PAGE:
Caregivers play an important role in identifying the symptoms of diseases that commonly affect the elderly. One such disease is Parkinson’s, which has an average age of onset of 60. While there is no cure for Parkinson’s, diagnosing it early allows those with Parkinson’s to begin treatment that helps control their symptoms and improve their quality of life. Because of this, home health aides and caregivers play an essential role in recognizing Parkinson’s symptoms and bringing them to the medical team’s attention.
What is Parkinson’s Disease?
Parkinson’s Disease (PD) is a neurodegenerative disorder that primarily affects the neurons producing the neurotransmitter dopamine. This happens slowly over the years, and the progression is typically different from person to person.
Despite the variations in progression, there are some symptoms that commonly appear amongst those with Parkinson’s, which caregivers should be sure to watch for.
This symptom can be tricky for caregivers to distinguish as a sign of Parkinson’s, but the key is noticing when the tremor occurs and the type of tremor.
Those with Parkinson’s often experience a tremor when at rest, whereas general tremors affecting seniors typically occur when they are moving their hands or trying to do something with small movements. Additionally, the tremor of someone with Parkinson’s does not resemble the typical tremor of a shaking hand. Instead, it appears as though they are rolling a pill or other small object between their thumb and forefinger, which is why they are called pill-rolling tremors.
Parkinson’s is not always the cause of pill-rolling tremors, but it is one of the most common. 75% of those with Parkinson’s have a pill-rolling tremor, and it is usually one of the earliest symptoms.
Another symptom of Parkinson’s is bradykinesia, which is a slowness of movement. This slowness can occur in many ways, including:
- reduction of automatic movements (e.g., swinging arms when walking or blinking)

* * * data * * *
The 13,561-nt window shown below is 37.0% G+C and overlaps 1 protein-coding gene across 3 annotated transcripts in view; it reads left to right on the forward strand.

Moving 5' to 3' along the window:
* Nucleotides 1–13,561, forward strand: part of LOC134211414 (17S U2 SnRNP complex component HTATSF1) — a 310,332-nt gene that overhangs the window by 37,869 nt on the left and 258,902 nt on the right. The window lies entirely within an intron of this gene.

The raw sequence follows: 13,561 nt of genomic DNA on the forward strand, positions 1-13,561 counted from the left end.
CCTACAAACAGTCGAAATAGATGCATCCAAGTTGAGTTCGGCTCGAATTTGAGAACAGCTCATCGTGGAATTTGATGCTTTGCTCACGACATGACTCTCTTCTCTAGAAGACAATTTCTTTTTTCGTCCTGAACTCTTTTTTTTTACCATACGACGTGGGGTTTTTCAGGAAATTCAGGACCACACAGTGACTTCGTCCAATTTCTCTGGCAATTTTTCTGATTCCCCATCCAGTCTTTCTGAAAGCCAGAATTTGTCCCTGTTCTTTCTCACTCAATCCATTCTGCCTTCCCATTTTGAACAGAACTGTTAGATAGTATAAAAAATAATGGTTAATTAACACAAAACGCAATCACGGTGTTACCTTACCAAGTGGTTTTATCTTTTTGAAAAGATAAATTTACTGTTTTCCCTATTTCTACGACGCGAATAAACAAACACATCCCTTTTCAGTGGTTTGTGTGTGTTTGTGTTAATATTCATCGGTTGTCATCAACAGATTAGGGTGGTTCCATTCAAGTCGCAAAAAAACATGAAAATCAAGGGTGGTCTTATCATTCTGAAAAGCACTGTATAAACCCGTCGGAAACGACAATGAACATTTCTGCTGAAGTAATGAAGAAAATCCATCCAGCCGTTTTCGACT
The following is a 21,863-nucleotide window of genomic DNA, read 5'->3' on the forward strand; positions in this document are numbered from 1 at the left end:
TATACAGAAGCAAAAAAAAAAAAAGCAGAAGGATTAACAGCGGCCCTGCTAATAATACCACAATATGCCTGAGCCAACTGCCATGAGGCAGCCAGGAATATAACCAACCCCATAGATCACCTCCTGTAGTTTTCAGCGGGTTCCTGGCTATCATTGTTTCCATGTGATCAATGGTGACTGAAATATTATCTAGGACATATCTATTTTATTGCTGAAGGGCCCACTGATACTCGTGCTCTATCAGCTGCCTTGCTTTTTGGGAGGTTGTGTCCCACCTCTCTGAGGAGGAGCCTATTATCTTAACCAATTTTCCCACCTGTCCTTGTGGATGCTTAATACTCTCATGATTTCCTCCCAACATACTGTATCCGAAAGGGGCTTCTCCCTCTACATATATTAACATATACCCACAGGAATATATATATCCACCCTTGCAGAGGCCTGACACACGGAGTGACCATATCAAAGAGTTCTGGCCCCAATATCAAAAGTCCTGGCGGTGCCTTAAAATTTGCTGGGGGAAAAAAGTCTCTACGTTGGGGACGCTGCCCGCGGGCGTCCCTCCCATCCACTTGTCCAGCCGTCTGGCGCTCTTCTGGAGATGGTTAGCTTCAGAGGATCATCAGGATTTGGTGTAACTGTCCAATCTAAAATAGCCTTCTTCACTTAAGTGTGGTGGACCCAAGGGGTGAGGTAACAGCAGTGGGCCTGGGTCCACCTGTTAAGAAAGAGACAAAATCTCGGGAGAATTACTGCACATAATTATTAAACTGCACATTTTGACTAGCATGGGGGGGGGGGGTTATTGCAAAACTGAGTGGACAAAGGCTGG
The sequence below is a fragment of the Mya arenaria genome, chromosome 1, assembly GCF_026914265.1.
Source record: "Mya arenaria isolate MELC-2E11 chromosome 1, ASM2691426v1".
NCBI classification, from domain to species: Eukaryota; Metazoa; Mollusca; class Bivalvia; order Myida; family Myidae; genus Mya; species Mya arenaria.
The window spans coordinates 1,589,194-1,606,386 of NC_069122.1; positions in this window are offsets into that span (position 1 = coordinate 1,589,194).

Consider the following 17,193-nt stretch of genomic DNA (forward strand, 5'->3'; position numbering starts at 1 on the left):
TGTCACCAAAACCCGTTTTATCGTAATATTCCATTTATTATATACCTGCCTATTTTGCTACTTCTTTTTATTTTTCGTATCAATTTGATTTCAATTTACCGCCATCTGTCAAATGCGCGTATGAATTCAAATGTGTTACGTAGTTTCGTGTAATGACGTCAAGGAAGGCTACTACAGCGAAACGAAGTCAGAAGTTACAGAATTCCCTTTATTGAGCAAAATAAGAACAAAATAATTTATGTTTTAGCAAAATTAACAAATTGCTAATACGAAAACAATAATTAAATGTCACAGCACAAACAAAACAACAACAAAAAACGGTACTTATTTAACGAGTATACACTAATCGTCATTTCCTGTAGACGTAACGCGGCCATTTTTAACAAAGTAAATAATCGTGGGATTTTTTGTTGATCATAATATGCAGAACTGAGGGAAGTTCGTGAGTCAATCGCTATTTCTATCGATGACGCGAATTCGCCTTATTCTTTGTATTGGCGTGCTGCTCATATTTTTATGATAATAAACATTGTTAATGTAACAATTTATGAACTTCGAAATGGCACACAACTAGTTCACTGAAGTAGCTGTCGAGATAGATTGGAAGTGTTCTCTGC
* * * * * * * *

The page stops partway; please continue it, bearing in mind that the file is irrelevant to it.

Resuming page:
- general slowness in physical actions
- difficulty starting movements, such as getting out of a chair
- abnormal stillness
- decrease in facial expression
These difficulties can become especially apparent to a caregiver or home health aide when the senior begins having trouble performing everyday functions such as cutting their food, brushing their teeth, or buttoning a shirt.
Some extent of stiffness is a normal part of aging or arthritis, but those with Parkinson’s experience more extreme stiffness than what is considered normal for seniors. Some people with Parkinson’s describe this stiffness as a tightness in their limbs that can occur on one or both sides of the body. It can also contribute to limited ranges of motion.
In-home assistance CNAs, Home Health Aides, and PCAs should be aware of reduced arm swinging when walking, especially on one side, as this is a common symptom in many people with Parkinson’s. Stiffness in the facial muscles is also common, which can lead to a decrease in facial expressions.
The above symptoms of tremors, bradykinesia, and limb rigidity are the three symptoms doctors look for when making a Parkinson’s diagnosis. Caregivers who can provide insight into the appearance of these symptoms and their severity can play an essential role in the diagnosing of Parkinson’s and getting the senior started on medications to help control their symptoms.
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Young-Onset Parkinson’s Disease. (2021). Retrieved 9 May 2022, from https://www.hopkinsmedicine.org/health/conditions-and-diseases/parkinsons-disease/youngonset-parkinsons-disease
Zach, H., Dirkx, M., Bloem, B., & Helmich, R. (2015). The Clinical Evaluation of Parkinson’s Tremor. Journal Of Parkinson’s Disease, 5(3), 471-474. doi: 10.3233/jpd-150650
Parkinson’s Disease: Causes, Symptoms, and Treatments. (2022). Retrieved 9 May 2022, from https://www.nia.nih.gov/health/parkinsons-disease